Christians should desire what God desires ...


Rich?  Or Rich Fool??

Steve Coerper      

God has given us many abilities and opportunities, and virtually ALL can be used to glorify God and help establish His kingdom.  However ...

Jim BakkerI Was Wrong: The Untold Story of the Shocking Journey from PTL Power to Prison and Beyond

Jim Bakker was one of the “great” prosperity preachers of the early 1980’s.  His book I Was Wrong chronicles the growth and collapse of his PTL ministry.  Like many preachers before and since, Bakker believed that “God wants you to be rich,” and that it was the duty, or at least the prerogative of devout Christians to name and claim the material blessings of God, rather than letting Satan’s crowd enjoy all the goodies by default.

Bakker has since swung to the opposite pole;  no doubt an over-reaction to the carnal attitudes that shaped his life before the consequences of his misdeeds were visited on him.  This is not to criticize brother Jim.  I think he’s right to reject the so-called “prosperity gospel.”  But I think perhaps he’s still missing the point.

God has given us many abilities and opportunities, and virtually ALL can be used to glorify God and help establish His kingdom.  But these same abilities can be misused.  For example, a person with a gift for writing can write poetry that glorifies God.  Or, he can misuse his ability by writing smutty stories or pornography.  Similarly, the ability to procreate is a good thing within marriage;  but outside marriage it is sin.

So also with the ability to get wealth.  When used properly, it establishes God’s covenant.  When abused, it does the opposite.

The Rich Fool in Luke 12:15-21 was not rebuked for gaining great wealth, but for choosing to use the wealth for his own comfort rather than for its intended purpose of establishing God’s covenant.

And this is the mistake many Christians make today.  Their idea of wealth is simply bigger, better, newer toys.  “Visualize that new house.”  “Put up pictures of that car you want.”

I personally find it a bit presumptuous to declare, “God wants you to have _____” (new house, new car, Hawaiian vacation, new wardrobe, etc.).  God makes it clear in His word that He wants us to be holy, separate people, and to become like Christ.  Yes, He wants us to be responsible stewards of His property;  and yes, He owns it all.  But in our quest for wealth we need to always remember that His purpose is to establish His covenant, NOT to spoil His children.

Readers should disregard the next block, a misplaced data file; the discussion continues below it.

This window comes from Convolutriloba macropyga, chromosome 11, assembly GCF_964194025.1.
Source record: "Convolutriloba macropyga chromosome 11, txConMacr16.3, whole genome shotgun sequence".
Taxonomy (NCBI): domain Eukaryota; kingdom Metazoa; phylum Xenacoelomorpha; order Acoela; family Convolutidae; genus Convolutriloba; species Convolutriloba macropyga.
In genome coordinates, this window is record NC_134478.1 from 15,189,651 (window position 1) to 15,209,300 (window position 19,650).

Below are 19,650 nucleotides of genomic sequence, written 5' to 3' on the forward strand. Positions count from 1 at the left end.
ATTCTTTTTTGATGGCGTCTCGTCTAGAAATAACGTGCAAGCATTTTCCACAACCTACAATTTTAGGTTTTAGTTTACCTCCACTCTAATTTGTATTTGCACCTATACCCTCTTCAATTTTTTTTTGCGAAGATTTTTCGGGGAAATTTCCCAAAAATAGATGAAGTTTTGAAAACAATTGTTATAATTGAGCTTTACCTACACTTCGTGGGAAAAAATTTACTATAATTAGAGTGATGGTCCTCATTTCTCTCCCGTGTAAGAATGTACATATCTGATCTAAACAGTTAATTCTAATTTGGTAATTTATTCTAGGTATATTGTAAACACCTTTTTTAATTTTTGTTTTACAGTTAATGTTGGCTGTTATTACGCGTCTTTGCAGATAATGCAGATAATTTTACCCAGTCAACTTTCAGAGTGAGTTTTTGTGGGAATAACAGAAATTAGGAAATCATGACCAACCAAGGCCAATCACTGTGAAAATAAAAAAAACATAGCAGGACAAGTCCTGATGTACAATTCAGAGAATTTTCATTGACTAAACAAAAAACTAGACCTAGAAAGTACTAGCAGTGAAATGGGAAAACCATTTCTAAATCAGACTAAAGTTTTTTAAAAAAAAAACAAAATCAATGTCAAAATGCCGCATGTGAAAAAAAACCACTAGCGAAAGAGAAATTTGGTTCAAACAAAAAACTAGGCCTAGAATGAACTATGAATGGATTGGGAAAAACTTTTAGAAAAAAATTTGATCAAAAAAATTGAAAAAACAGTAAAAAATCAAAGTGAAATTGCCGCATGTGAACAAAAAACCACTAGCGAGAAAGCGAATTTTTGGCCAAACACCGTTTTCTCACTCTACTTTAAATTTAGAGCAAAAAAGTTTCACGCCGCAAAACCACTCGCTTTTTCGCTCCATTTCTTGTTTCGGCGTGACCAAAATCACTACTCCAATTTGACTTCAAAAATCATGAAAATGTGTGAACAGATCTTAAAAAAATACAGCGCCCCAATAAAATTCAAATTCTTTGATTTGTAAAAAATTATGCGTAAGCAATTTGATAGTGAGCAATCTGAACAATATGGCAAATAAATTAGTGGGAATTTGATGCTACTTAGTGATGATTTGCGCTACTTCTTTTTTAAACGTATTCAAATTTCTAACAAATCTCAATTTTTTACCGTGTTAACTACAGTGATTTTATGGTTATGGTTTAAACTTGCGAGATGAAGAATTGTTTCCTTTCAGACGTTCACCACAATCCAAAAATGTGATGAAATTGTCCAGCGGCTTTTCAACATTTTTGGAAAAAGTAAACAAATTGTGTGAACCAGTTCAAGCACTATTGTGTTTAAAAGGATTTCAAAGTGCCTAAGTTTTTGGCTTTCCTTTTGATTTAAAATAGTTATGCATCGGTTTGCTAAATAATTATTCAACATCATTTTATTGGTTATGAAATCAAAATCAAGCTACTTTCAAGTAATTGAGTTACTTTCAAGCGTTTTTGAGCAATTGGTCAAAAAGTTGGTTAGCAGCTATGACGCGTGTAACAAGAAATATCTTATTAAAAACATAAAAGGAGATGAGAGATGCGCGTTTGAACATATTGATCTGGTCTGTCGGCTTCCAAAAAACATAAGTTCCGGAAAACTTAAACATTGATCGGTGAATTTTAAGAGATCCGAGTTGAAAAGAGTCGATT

Even more presumptuous is the act of loading up a credit card to buy all the things one claims God wants him to have.  Some have even said, “we’ll get raptured before this stuff gets paid off, so someone else can pay for it.”  Unfortunately, there do not seem to be many pastors preaching against this sort of thing.

But actually, they shouldn’t have to, since these Christians presumably have a Bible and can read for themselves what God says about the lust of the flesh, the lust of the eye, and the pride of life.  Mis-characterizing God as a cosmic Santa Claus who shapes His desires to ours is simply idolatry.

The point is that Christians should desire what God desires;  to establish His covenant.  Getting and managing wealth is a means to that end.  When we establish His covenant in our hearts, our homes, our churches and our communities, God will be glorified and His people will be able to enjoy His wealth with a clear conscience, and without fear of God’s rebuke.

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Remember the LORD thy God: for it is he that giveth thee power to get wealth,
that he may establish his covenant.
  - Deuteronomy 8:18

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